Ražošanas izaugsme un telpiskā nevienlīdzība mūsdienu pasaulē

Translated title of the contribution: Production growth and spatial inequality in the modern world

Anita Kokarēviča, Vera Komarova, Inta Ostrovska, Marina Nette

Research output: Contribution to journalArticlepeer-review


The aim of this article is to empirically analyze and to reveal how the dynamics of world production in the early 21st century corresponds to slow growth regime (both in its demographic and economic components) as well as toassess differencies in production growth between regions of the world. The authors idea to make an exhaustive study of this issue was based on Th. Pikettyís
96 Sociālo Zinātņu Vēstnesis 2021 2 assertion that the growth of world production has always been relatively slow in the long term, and in the future it will slow down even more, at least in its demographic component. In its
theoretical part, the methodology of this study is based on the unified theory of growth. In its turn, the empirical part consists of the analysis of panel data from the World Inequality Database.
Results of this study show that between 1992 and 2019 world production growth slowed down only in its demographic component whereas the average economic component of the world production growth (and the production growth in the whole) is constantly accelerating, while its structure and pace are unequal in different regions of the world. The modern world can be figuratively divided into ìworlds-economiesî that have different (sometimes diametrally opposite)production growth path. Over last 70 years, the world population grew over independently of economic growth. Still, a direct correlation between demograpic and economic growth can be traced in some regions of the world. In the early 21st century, most regions of the modern world are still far from the regime of slow production growth ñ especially in its economic component ñ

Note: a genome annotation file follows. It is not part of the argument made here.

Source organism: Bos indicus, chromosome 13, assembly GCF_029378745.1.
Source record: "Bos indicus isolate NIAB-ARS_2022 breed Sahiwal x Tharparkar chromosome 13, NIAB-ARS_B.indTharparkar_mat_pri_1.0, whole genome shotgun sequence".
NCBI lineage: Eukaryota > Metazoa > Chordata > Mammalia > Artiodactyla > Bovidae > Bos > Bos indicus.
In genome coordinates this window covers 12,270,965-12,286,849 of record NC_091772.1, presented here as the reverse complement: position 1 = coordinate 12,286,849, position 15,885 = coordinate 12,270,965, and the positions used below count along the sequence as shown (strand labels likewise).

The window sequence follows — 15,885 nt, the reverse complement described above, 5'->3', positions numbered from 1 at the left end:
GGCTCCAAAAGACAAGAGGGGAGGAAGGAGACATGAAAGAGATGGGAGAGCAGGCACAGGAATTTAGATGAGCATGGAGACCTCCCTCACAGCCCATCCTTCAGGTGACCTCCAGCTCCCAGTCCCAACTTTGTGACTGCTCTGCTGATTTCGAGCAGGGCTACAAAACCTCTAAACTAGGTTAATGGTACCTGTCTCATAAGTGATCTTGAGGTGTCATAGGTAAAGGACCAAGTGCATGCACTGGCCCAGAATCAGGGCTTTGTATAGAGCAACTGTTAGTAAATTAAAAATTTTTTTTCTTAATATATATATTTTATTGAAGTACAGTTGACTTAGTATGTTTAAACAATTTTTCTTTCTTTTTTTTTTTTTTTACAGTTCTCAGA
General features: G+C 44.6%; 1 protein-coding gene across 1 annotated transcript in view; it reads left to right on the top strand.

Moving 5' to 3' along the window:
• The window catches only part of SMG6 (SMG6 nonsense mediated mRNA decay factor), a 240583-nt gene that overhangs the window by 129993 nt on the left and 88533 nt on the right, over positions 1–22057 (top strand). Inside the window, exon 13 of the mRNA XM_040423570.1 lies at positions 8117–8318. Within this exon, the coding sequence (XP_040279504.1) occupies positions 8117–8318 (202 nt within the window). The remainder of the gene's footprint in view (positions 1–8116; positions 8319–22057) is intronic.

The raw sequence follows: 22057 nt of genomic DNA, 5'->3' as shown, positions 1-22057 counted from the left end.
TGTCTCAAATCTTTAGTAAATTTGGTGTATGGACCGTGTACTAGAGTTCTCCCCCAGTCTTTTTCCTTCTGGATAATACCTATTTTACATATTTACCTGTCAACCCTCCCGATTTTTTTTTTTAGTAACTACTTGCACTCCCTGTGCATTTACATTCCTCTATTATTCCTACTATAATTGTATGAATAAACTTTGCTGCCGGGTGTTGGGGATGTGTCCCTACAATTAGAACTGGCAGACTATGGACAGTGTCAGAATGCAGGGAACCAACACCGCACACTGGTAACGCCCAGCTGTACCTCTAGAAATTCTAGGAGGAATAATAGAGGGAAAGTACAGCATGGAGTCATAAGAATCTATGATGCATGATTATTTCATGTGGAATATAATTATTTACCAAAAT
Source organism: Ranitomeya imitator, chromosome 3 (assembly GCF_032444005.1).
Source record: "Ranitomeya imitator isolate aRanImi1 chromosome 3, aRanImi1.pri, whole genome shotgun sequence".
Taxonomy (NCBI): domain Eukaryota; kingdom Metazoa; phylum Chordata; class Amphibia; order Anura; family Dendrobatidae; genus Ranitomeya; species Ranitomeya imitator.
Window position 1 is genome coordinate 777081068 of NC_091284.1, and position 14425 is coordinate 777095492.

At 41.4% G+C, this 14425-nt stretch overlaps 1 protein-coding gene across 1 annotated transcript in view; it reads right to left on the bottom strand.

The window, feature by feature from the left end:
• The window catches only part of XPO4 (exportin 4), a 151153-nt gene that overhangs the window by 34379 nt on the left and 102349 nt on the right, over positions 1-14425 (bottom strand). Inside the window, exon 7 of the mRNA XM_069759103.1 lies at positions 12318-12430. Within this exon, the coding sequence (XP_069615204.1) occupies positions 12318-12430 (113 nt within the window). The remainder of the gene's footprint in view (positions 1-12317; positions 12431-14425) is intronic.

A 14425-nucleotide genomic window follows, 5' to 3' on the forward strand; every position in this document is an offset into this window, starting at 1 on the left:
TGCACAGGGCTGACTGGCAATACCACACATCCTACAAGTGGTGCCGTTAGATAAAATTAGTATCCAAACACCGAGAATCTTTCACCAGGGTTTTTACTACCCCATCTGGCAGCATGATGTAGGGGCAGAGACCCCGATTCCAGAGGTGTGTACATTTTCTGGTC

which cannot last long without a radical dematerialization of the produced GDP. The novelty of this study is a comprehensive (both economic and demographic) empirical analysis of production growth trends in the regions of the world in the early 21st century. This analysis is based on the previously used by the authors F. Braudelís and I. Wallesrtainís paradigm of existence of relatively autonomous ìworlds-economiesî in the global economic space. The authors suggest to improve the methodology of further research on world production growth and spatial inequality by introducing in the empirical analysis the third component of the production growth, so called ìecological footprintî.
Key words: production growth, demographic component of production growth, economic component of production growth, spatial inequality, slow growth regime, regions of the world.
Translated title of the contributionProduction growth and spatial inequality in the modern world
Original languageLatvian
Pages (from-to)95-115
Number of pages21
JournalSociālo Zinātņu Vēstnesis=Social Sciences Bulletin
Issue number2
Publication statusPublished - 2021


  • Production growth
  • Demographic component of production growth
  • Spatial inequality
  • Slow growth regime

Field of Science*

  • 5.2 Economy and Business
  • 5.4 Sociology

Publication Type*

  • 1.2. Scientific article included in INT1 or INT2 category journal of ERIH database


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